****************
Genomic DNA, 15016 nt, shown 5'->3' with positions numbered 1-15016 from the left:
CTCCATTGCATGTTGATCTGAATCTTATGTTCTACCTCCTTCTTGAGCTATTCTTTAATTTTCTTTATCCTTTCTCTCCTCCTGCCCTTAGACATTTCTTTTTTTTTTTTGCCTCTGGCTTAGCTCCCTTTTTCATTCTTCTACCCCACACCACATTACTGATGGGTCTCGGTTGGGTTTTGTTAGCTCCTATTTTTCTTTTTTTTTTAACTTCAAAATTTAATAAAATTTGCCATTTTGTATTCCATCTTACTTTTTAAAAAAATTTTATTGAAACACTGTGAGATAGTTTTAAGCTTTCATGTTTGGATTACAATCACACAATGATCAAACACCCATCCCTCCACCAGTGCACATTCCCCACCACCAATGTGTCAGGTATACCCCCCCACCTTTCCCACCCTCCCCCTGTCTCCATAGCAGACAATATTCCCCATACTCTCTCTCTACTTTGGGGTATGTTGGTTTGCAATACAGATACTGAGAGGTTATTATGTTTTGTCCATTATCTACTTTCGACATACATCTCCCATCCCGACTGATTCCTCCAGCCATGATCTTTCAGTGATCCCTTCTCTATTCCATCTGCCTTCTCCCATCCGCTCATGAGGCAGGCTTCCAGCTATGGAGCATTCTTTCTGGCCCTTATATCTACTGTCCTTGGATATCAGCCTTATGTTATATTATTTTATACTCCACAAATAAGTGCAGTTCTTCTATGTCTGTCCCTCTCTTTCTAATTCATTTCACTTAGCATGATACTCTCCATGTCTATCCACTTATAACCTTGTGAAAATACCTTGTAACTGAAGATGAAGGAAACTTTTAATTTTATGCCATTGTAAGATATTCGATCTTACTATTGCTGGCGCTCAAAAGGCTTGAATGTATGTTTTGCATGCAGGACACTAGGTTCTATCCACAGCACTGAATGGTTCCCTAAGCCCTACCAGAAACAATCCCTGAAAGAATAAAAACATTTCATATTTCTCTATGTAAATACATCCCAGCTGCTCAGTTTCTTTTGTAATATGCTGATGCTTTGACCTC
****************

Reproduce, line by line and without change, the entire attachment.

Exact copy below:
Genomic DNA, 15016 nt, shown 5'->3' with positions numbered 1-15016 from the left:
CTCCATTGCATGTTGATCTGAATCTTATGTTCTACCTCCTTCTTGAGCTATTCTTTAATTTTCTTTATCCTTTCTCTCCTCCTGCCCTTAGACATTTCTTTTTTTTTTTTGCCTCTGGCTTAGCTCCCTTTTTCATTCTTCTACCCCACACCACATTACTGATGGGTCTCGGTTGGGTTTTGTTAGCTCCTATTTTTCTTTTTTTTTTAACTTCAAAATTTAATAAAATTTGCCATTTTGTATTCCATCTTACTTTTTAAAAAAATTTTATTGAAACACTGTGAGATAGTTTTAAGCTTTCATGTTTGGATTACAATCACACAATGATCAAACACCCATCCCTCCACCAGTGCACATTCCCCACCACCAATGTGTCAGGTATACCCCCCCACCTTTCCCACCCTCCCCCTGTCTCCATAGCAGACAATATTCCCCATACTCTCTCTCTACTTTGGGGTATGTTGGTTTGCAATACAGATACTGAGAGGTTATTATGTTTTGTCCATTATCTACTTTCGACATACATCTCCCATCCCGACTGATTCCTCCAGCCATGATCTTTCAGTGATCCCTTCTCTATTCCATCTGCCTTCTCCCATCCGCTCATGAGGCAGGCTTCCAGCTATGGAGCATTCTTTCTGGCCCTTATATCTACTGTCCTTGGATATCAGCCTTATGTTATATTATTTTATACTCCACAAATAAGTGCAGTTCTTCTATGTCTGTCCCTCTCTTTCTAATTCATTTCACTTAGCATGATACTCTCCATGTCTATCCACTTATAACCTTGTGAAAATACCTTGTAACTGAAGATGAAGGAAACTTTTAATTTTATGCCATTGTAAGATATTCGATCTTACTATTGCTGGCGCTCAAAAGGCTTGAATGTATGTTTTGCATGCAGGACACTAGGTTCTATCCACAGCACTGAATGGTTCCCTAAGCCCTACCAGAAACAATCCCTGAAAGAATAAAAACATTTCATATTTCTCTATGTAAATACATCCCAGCTGCTCAGTTTCTTTTGTAATATGCTGATGCTTTGACCTC